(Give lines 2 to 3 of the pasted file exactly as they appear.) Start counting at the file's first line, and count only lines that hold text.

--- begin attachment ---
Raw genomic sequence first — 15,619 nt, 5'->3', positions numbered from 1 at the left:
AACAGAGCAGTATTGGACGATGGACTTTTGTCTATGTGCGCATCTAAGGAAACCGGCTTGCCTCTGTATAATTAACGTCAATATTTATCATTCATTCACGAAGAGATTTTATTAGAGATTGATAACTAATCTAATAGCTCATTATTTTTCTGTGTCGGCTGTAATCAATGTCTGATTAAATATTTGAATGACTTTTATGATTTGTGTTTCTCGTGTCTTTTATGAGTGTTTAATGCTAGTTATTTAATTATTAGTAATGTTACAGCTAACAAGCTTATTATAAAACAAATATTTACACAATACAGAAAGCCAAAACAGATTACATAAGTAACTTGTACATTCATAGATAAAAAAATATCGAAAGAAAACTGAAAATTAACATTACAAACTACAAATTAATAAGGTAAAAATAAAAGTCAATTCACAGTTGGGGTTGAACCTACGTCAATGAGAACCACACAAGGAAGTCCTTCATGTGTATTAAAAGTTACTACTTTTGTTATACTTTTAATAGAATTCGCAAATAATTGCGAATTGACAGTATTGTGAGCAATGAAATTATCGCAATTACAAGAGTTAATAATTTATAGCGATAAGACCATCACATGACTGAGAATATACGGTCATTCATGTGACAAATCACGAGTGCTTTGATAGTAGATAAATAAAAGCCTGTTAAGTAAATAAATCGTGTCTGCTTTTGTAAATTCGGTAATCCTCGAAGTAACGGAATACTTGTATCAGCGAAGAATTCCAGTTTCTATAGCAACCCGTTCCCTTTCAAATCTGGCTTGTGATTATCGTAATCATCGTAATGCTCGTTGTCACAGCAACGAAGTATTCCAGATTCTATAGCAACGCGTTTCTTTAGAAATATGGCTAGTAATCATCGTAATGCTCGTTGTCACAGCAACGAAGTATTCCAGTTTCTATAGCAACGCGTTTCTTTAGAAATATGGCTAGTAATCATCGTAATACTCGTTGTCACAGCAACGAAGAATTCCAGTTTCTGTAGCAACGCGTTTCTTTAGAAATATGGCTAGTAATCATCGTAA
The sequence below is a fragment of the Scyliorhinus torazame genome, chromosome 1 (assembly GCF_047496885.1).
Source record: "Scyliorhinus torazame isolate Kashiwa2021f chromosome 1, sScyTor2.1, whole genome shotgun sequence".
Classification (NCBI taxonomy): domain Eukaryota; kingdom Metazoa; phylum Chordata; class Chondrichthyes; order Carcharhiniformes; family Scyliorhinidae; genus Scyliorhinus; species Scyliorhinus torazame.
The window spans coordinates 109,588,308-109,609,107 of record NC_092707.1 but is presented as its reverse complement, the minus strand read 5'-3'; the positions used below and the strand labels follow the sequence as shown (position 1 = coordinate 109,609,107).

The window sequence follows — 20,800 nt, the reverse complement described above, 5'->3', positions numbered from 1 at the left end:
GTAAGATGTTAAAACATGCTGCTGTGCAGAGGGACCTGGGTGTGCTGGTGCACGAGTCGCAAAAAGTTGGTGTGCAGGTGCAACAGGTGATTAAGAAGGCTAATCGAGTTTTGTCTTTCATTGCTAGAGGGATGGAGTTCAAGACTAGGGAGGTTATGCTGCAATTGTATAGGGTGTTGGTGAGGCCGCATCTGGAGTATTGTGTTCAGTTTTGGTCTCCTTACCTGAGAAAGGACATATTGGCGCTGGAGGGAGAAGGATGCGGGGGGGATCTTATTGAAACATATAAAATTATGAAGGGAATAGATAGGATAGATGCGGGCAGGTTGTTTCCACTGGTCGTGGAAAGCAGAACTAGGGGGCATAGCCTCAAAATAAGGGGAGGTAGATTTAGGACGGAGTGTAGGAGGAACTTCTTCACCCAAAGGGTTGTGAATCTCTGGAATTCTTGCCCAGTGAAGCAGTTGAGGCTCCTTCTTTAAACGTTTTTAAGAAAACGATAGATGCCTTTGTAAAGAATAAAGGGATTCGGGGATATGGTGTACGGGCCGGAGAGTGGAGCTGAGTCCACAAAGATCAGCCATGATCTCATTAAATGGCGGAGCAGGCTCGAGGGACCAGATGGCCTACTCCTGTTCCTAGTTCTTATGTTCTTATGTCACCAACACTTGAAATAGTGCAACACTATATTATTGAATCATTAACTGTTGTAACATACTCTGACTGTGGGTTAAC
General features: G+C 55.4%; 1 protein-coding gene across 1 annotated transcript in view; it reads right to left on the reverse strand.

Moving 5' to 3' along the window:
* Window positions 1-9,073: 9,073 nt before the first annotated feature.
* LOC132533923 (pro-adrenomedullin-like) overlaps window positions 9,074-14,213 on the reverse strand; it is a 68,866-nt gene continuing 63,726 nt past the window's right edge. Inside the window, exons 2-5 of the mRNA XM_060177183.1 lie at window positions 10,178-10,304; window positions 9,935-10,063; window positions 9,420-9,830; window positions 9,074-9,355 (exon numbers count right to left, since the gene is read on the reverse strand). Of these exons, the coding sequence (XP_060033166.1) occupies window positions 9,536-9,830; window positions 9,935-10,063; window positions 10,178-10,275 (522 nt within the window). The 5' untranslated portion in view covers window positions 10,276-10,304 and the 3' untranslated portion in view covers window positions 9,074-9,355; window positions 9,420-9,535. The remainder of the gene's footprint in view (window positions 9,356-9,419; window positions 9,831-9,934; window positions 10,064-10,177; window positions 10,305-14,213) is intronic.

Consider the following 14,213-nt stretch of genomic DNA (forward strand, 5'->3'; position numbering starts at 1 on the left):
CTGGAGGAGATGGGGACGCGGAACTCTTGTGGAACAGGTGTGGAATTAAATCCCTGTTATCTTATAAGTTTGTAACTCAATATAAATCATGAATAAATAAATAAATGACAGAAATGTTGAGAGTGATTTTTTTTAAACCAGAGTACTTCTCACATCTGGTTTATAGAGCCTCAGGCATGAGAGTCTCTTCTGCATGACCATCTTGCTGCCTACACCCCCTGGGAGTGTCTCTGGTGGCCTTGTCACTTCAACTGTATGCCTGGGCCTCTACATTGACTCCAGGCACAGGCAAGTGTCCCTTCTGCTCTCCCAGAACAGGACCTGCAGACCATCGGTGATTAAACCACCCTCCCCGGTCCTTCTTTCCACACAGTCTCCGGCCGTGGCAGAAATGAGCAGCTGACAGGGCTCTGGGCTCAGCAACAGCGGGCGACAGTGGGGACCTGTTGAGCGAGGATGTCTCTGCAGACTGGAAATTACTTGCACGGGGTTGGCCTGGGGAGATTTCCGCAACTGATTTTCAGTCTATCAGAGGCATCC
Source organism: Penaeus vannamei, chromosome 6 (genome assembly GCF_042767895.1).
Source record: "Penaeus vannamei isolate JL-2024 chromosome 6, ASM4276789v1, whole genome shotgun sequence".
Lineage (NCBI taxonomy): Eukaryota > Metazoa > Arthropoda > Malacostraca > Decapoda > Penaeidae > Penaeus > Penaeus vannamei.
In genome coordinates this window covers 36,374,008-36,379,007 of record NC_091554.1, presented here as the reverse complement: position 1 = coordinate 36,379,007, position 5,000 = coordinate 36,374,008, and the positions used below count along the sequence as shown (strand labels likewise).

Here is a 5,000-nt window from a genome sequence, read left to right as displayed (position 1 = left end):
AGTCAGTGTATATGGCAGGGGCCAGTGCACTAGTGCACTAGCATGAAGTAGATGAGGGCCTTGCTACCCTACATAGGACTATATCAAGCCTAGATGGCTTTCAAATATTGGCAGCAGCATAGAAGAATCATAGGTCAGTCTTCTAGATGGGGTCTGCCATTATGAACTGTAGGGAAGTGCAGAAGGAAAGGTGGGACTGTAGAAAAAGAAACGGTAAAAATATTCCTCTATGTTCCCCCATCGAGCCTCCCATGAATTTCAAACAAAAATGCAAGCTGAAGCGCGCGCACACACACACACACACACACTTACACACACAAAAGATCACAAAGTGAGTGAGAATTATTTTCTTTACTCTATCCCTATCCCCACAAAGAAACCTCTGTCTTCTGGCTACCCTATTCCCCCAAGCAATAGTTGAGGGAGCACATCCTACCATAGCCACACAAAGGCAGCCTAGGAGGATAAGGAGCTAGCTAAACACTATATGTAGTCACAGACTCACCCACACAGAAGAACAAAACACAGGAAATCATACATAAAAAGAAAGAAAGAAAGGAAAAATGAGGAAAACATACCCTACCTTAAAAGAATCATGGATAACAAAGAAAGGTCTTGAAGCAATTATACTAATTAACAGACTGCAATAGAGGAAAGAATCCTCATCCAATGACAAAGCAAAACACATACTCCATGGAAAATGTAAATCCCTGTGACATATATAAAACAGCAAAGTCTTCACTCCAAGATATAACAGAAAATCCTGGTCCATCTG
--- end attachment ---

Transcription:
AACAGAGCAGTATTGGACGATGGACTTTTGTCTATGTGCGCATCTAAGGAAACCGGCTTGCCTCTGTATAATTAACGTCAATATTTATCATTCATTCACGAAGAGATTTTATTAGAGATTGATAACTAATCTAATAGCTCATTATTTTTCTGTGTCGGCTGTAATCAATGTCTGATTAAATATTTGAATGACTTTTATGATTTGTGTTTCTCGTGTCTTTTATGAGTGTTTAATGCTAGTTATTTAATTATTAGTAATGTTACAGCTAACAAGCTTATTATAAAACAAATATTTACACAATACAGAAAGCCAAAACAGATTACATAAGTAACTTGTACATTCATAGATAAAAAAATATCGAAAGAAAACTGAAAATTAACATTACAAACTACAAATTAATAAGGTAAAAATAAAAGTCAATTCACAGTTGGGGTTGAACCTACGTCAATGAGAACCACACAAGGAAGTCCTTCATGTGTATTAAAAGTTACTACTTTTGTTATACTTTTAATAGAATTCGCAAATAATTGCGAATTGACAGTATTGTGAGCAATGAAATTATCGCAATTACAAGAGTTAATAATTTATAGCGATAAGACCATCACATGACTGAGAATATACGGTCATTCATGTGACAAATCACGAGTGCTTTGATAGTAGATAAATAAAAGCCTGTTAAGTAAATAAATCGTGTCTGCTTTTGTAAATTCGGTAATCCTCGAAGTAACGGAATACTTGTATCAGCGAAGAATTCCAGTTTCTATAGCAACCCGTTCCCTTTCAAATCTGGCTTGTGATTATCGTAATCATCGTAATGCTCGTTGTCACAGCAACGAAGTATTCCAGATTCTATAGCAACGCGTTTCTTTAGAAATATGGCTAGTAATCATCGTAATGCTCGTTGTCACAGCAACGAAGTATTCCAGTTTCTATAGCAACGCGTTTCTTTAGAAATATGGCTAGTAATCATCGTAATACTCGTTGTCACAGCAACGAAGAATTCCAGTTTCTGTAGCAACGCGTTTCTTTAGAAATATGGCTAGTAATCATCGTAA
The sequence below is a fragment of the Scyliorhinus torazame genome, chromosome 1 (assembly GCF_047496885.1).